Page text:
sufficient test of its genuineness. An alcoholic solution The essential oil of orange-flowers is a very fine, of this substance, called essence of ambergris, is sold delicate, and expensive perfume, often adulterated by perfumers, and when used in small quantities with with inferior matters.
other perfumes, it yields a delightful perfume. The essential oils of bergamot, orange, and lemon, Civet is a fragrant substance procured from the are obtained by expression from the peel. The ber- civet cat. It is of a yellow colour and unctuous congamot is a fruit resembling both the orange and sistence, but becomes brown by keeping. The odour, lemon, but it is of a larger size than either, and pro- like that of ambergris, is not fit to be used alone : duces an abundance of oil.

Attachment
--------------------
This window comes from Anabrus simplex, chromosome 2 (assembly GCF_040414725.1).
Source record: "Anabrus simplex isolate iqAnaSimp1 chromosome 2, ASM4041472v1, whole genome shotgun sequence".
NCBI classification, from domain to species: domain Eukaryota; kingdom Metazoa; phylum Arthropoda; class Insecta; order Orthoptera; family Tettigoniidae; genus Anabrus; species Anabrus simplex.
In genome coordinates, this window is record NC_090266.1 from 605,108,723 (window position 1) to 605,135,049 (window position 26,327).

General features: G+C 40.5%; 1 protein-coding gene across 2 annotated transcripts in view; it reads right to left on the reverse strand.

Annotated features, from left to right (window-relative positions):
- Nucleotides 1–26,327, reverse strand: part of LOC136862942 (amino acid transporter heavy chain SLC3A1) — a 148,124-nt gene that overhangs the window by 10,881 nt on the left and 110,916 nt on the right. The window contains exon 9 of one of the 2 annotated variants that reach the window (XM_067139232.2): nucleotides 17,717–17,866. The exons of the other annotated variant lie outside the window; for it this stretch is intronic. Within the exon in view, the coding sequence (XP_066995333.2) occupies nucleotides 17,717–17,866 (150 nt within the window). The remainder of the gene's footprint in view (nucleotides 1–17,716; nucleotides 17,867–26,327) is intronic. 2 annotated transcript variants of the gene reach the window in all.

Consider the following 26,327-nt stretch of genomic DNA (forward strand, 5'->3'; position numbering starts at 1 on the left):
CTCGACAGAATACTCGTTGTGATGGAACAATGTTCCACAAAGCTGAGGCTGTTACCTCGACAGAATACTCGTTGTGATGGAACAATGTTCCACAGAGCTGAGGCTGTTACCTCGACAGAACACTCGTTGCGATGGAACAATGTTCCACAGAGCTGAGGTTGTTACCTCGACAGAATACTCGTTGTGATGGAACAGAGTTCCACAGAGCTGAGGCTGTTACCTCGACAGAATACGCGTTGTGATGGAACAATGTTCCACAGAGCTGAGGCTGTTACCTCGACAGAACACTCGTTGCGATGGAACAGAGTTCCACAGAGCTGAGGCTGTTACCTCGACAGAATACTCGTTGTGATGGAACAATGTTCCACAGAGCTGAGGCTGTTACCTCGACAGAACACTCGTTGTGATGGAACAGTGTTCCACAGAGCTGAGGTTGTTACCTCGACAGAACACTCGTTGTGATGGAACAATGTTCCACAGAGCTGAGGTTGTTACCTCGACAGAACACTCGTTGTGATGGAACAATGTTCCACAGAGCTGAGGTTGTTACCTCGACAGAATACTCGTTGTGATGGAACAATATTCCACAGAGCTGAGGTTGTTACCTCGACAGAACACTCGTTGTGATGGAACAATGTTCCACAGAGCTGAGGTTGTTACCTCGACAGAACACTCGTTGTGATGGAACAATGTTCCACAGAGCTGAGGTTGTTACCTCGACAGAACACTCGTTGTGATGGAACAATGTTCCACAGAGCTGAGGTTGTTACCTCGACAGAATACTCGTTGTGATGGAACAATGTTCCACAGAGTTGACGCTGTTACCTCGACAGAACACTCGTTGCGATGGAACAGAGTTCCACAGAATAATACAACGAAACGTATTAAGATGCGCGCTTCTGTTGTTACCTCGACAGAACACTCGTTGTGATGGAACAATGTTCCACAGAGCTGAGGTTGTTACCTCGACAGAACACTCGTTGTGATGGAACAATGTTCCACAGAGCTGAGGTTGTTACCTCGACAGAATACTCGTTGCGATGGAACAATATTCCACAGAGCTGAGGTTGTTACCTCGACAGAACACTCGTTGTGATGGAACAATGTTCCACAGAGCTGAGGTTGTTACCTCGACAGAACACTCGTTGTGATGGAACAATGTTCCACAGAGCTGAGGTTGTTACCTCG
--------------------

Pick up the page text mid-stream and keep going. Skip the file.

with other perfumes it is exquisite. The oils of jasmin and tuberose are of so delicate a A small quantity of camphor greatly improves the nature, as to be impaired by the most careful distilla- fragrance of many perfumes, but either this, or the tion. The perfumes of these flowers are, therefore, three last mentioned articles, will destroy the delicacy obtained from them by steeping the blossoms in per- of the scent, if used in too great abundance. The fectly inodorous fixed oil, which becomes imbued with usual method of perfuming linen is to lay sweet bags their fragrance, and from which the odour may be in the drawers which contain it, and these may be transferred to alcohol, so as to form a spirituous filled with dried and pounded blossoms of any fragrant essence. The essence of jasmin forms a much more flowers, with the leaves of mint, balm, southernwood, pleasing perfume when mixed with other substances, ground ivy, laurel, hyssop, rosemary, marjoram, also than when used alone. Several of the perfumes here dried and pounded spices reduced to a powder, orris mentioned, enter into the composition of the much- root and fragrant balsams may be likewise added, admired Eau de Cologne. The following recipe may and if agreeable to the taste of those who are to use be acceptable to such persons as feel disposed to pre- the perfume, musk, civet, or ambergris, will give pare an imitation of it for their own use. Take an ounce power and additional sweetness to the whole. It is of each of the following essences; bergamot, lemon recommended that sleeping apartments and bed linen peel, lavender, and orange flower, half an ounce of be never perfumed, for owing to the comparative want essence of cinnamon, fifteen ounces of spirit of rose- of ventilation in those rooms, the practice is likely to mary, the same quantity of spirituous water of melisse, prove injurious. with seven pints and a half of alcohol. Mix the whole We have thus described a few of the favourite per together, and let the mixture stand for a fortnight. fumes, but we are not by any means disposed to Then pour it into a glass retort, the body of which recommend a constant use of them; on the contrary, is immersed in boiling water, contained in a vessel we may venture to say that persons who waft around placed over a lamp, while the beak is introduced into them at every step, a degree of fragrance which a glass reservoir. By keeping the water to the boiling